The window, called iReflect, developed by graduate students Elizabeth Rapoport and Ahmed Al-Obeidi of the Department of Materials Science and Engineering (DMSE), has strips of infrared-blocking film in the space between its two panes. When warmed by sunlight, the strips unfurl to block some of the incoming light — especially the infrared light responsible for most heating — while still allowing occupants to see out.
The principle is simple, and similar to the bimetallic strips used in typical thermostats: Two materials with different thermal characteristics (the rate at which they expand when heated) are bonded together. When the temperature changes, one material expands more than the other, causing the bonded strips to curl or uncurl.
“In winter, we wanted to allow the sun to shine through,” Rapoport explains, “and in summer, to block it” — or at least enough of it to prevent too much heating of the air inside. The system is completely passive: “It goes in and out of the way without anyone doing anything,” she says.
The idea still needs some further work to make it practical, Rapoport says, but “we think we’re pretty close.” The polymer materials they used for their prototype are “somewhat dark,” she concedes. In further research, she says, she and Al-Obeidi might try perforating the film to produce a mesh, allowing more light to pass through.
The annual competition, now in its fifth year, is run by DMSE, and is sponsored by the companies Saint Gobain, BP and Dow Chemical. The contest’s theme is “materials solutions for alternative energy.”
iReflect was not the only window-blocking technology in the contest. Another of the five teams, called D-Light, produced a window that combines a photochromic material (similar to glasses that turn dark in sunlight) with a system for generating electricity through thin photovoltaic cells at the window’s edges. The window “combines passive shading with a layer that extracts energy,” explains team member Geraldine Paulus, a graduate student in chemical engineering. D-Light won second place, with a prize of $6,000.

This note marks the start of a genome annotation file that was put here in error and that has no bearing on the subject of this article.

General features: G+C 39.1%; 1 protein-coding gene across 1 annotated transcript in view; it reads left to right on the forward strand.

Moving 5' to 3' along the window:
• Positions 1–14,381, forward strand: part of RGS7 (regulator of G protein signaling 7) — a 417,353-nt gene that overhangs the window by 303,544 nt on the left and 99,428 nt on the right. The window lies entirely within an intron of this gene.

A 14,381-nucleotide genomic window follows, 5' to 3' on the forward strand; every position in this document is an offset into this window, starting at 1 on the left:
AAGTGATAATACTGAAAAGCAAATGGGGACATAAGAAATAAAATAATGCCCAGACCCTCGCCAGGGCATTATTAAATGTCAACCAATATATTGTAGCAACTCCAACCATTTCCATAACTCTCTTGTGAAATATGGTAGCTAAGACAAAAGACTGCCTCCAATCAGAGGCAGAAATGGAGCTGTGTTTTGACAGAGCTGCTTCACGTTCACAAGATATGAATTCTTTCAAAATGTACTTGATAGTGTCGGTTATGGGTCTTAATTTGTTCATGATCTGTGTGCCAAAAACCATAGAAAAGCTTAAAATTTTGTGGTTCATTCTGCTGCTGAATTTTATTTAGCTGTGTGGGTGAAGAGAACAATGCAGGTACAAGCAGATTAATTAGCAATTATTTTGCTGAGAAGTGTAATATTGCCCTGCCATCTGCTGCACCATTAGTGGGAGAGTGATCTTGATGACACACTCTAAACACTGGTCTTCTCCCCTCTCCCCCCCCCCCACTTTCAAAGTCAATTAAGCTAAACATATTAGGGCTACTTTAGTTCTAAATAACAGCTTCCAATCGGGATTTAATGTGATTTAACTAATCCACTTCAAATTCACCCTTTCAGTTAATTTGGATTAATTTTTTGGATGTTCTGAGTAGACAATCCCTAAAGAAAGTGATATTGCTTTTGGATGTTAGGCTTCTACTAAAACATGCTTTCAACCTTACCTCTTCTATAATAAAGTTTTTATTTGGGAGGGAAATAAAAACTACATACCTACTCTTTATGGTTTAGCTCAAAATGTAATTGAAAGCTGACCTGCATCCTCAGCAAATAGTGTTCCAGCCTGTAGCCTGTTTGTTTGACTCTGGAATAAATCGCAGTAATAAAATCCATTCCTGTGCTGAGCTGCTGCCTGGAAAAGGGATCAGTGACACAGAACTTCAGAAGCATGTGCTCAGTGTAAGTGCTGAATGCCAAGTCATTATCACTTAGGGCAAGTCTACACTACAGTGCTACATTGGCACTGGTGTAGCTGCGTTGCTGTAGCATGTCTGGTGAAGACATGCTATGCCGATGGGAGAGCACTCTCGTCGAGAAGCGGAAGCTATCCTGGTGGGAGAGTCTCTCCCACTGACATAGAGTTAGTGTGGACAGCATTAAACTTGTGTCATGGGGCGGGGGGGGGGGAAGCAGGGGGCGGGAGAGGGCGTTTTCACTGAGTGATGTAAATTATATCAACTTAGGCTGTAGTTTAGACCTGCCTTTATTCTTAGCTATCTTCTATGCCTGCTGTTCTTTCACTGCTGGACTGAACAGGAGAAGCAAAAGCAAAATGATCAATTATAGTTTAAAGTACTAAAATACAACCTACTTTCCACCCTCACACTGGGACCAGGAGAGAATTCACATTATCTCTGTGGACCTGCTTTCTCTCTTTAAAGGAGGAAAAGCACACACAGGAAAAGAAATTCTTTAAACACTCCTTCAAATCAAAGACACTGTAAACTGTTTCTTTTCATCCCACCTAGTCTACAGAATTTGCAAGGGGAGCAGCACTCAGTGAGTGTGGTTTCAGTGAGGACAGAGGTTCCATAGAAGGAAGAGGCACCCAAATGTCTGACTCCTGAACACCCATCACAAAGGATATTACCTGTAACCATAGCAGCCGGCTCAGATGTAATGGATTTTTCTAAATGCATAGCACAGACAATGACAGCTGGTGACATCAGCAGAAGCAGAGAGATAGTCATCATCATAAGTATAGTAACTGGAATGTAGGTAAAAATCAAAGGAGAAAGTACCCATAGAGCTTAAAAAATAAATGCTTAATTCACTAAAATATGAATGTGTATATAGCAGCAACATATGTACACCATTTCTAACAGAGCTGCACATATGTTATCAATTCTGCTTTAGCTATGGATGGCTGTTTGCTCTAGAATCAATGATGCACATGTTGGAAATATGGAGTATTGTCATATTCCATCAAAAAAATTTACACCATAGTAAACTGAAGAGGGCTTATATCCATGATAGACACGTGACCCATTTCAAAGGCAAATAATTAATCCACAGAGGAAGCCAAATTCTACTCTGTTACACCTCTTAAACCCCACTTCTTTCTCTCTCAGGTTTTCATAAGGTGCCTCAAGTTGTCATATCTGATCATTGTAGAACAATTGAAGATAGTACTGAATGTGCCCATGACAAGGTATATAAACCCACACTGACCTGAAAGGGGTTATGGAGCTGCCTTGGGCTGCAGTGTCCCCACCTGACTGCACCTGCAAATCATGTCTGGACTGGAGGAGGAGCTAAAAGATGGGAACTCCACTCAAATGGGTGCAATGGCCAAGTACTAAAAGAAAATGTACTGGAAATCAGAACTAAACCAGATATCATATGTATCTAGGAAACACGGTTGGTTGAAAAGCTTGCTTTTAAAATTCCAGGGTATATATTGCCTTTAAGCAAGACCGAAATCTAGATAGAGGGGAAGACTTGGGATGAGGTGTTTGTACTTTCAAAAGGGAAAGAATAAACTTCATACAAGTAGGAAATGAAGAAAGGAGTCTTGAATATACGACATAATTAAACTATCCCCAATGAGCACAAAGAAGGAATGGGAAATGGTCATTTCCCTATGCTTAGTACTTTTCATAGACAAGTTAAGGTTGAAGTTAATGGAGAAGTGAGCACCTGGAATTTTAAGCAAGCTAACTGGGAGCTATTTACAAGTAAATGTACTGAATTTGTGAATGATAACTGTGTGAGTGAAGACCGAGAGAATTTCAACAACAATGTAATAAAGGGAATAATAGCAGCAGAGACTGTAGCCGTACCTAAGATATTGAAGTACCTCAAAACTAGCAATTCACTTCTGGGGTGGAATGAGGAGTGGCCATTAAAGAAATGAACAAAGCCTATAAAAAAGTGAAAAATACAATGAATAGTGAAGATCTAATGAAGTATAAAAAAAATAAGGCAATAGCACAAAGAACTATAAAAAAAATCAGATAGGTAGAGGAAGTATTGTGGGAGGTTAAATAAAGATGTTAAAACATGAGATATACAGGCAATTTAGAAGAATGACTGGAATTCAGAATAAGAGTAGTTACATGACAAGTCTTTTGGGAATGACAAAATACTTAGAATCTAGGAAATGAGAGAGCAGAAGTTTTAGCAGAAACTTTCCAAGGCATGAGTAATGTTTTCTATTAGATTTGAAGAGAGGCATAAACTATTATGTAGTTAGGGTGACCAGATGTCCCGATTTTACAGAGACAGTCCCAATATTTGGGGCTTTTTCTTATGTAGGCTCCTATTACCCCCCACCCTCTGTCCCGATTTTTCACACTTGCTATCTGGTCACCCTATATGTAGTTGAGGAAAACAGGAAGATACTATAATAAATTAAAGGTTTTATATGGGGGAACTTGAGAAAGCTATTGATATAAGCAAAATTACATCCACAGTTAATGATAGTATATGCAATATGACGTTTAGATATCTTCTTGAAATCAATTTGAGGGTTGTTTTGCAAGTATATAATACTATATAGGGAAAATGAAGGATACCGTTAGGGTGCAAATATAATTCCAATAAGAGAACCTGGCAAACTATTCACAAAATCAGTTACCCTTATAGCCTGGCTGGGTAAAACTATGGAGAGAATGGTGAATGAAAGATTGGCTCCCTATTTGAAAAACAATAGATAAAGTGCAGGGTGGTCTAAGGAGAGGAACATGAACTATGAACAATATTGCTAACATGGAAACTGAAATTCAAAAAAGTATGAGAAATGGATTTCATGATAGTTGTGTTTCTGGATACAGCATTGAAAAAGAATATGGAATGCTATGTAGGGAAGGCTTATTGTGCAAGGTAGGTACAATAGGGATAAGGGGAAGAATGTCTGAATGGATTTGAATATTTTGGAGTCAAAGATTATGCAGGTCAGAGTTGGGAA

Two teams shared the third-place prize of $4,000. One, called Voltaphon, designed a system to generate electricity from sound waves by creating resonant cavities that amplify certain frequencies of sound. The sound waves then vibrate piezoelectric material that produces electricity from the vibration; the idea is to produce systems that could automatically power lights, or data transmission, from ambient noise. The other third-prize winner, called Phasewear, designed a system to make clothing that automatically changes its thickness and insulation as the temperature varies; the system uses the same kind of bilayer polymers as those used by iReflect to block incoming light.
Although the contest was supposed to have just three prizes, the judges this year were so impressed with the overall quality of all the entries that they decided to add an additional prize of $1,000, which was awarded to a team called GigaNanoHydro Power, which designed a system for harvesting electricity from falling water.
“I think this was definitely the strongest field of entries in the five years” of MADMEC, says Michael Tarkanian, a technical instructor in DMSE who has been one of the judges each year. “All five were well done, well thought out, well designed and well executed,” he says, “which made the judging difficult.”
Although the entries are designed from scratch for the competition, some teams have gone on to start companies to commercialize their inventions. The most successful of these has been Levant Power, which placed third in the first MADMEC, in 2007. The company, which has designed shock absorbers that improve vehicle handling while generating electricity to improve overall efficiency, is opening a new 15,000-square-foot headquarters in Woburn, Mass., later this month, and has performed successful tests with the U.S. military and with New York City transit buses.